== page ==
Musée d’Art Moderne et d’Art Contemporain, Nice.
When examining the creative lineage of post-Minimalist art,Keith Sonnier is a prime case study to begin with. CombiningDan Flavin’s light with Robert Irwin’s space, as well as Robert Morris’s draping silhouettes and Robert Rauschenberg’s found-object collages, Sonnier mixes the aesthetics of his peers and mentors for his own brand of figuration, humor, and curiosity. This current survey, titled “Light Works,” of Sonnier’s neon sculptures, ranging from 1968 to 2015, reveals the nuances of his influences as well as his interest in anthropological studies, which provide more narrative readings of his abstract works.
In the darkened rooms, sculptures and installations are mounted from floor to ceiling, often citing Creole terminology, Greek mathematics, Indian festivals, or Chinese ideograms. Pieces such as Expanded Sel V, 1978–2006, hang on the walls as arrangements of imperfect neon ribbons in vertical, horizontal, and bowed lines or as irregular horseshoe shapes, each colored red, violet, blue, white, orange, or yellow. Referencing the fluid markings of Chinese calligraphy, these three-dimensional drawings in light display Sonnier’s devotion to finding spirited buoyancy in simple contours.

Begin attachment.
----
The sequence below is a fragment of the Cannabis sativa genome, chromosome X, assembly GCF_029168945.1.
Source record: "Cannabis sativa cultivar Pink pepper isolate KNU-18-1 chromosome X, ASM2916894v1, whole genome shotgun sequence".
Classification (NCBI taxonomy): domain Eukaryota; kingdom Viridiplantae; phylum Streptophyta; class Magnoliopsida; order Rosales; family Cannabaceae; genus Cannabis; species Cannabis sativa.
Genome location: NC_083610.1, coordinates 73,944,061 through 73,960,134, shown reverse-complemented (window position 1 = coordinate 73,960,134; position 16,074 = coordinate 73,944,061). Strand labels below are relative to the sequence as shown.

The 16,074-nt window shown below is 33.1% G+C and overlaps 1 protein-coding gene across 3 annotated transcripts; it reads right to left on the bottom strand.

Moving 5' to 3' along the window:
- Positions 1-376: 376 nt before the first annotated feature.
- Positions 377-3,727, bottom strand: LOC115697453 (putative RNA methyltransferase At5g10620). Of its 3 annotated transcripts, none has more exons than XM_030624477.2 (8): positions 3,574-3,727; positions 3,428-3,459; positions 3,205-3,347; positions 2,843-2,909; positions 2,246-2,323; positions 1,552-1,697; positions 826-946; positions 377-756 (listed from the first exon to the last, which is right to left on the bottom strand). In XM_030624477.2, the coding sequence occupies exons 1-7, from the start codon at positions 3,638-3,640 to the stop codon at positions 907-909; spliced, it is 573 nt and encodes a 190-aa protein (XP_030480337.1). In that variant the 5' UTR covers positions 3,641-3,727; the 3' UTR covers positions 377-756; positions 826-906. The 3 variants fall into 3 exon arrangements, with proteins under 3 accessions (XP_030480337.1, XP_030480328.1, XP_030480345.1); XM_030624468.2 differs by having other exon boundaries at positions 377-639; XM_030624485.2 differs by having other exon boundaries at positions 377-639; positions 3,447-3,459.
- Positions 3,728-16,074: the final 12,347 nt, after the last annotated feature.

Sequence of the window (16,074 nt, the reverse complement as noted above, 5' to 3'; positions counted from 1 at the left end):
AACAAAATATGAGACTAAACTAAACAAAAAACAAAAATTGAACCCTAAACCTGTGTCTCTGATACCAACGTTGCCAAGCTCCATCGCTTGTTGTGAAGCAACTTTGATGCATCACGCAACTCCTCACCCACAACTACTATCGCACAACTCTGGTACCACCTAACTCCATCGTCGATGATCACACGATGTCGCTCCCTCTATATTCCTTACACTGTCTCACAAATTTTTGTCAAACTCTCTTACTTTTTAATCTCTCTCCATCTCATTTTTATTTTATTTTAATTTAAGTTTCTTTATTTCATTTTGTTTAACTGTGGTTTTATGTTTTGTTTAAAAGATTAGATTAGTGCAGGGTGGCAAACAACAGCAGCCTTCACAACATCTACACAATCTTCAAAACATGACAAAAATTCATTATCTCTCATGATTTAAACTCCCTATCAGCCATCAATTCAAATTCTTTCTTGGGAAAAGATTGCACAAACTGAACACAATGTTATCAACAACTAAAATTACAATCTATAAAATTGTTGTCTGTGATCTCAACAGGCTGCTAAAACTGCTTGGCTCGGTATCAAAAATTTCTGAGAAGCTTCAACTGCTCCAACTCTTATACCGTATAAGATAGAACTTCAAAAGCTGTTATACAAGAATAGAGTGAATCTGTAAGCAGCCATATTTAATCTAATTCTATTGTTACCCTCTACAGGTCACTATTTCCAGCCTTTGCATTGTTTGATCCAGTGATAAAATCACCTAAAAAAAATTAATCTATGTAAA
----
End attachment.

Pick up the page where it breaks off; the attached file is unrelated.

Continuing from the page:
Elements of the artist’s Acadian hometown and local environment appear in works from the 1994 “Tidewater” and 2009 “Oldowan” series, which incorporate consumer waste products such as plastic detergent bottles and laundry baskets or gauzy fabrics from his deceased mother’s wardrobe, held together with steel armatures and witty anthropomorphic or organic neon forms, as in Faya, 2009. Ultimately, it’s Sonnier’s expressive, light-hearted, and sensual approach to imprinting space with light that sets him apart from any shadow of influence. He cleaved from the severity of Minimalism and found his own room to play.
First published on Artforum.com, October 20th, 2015.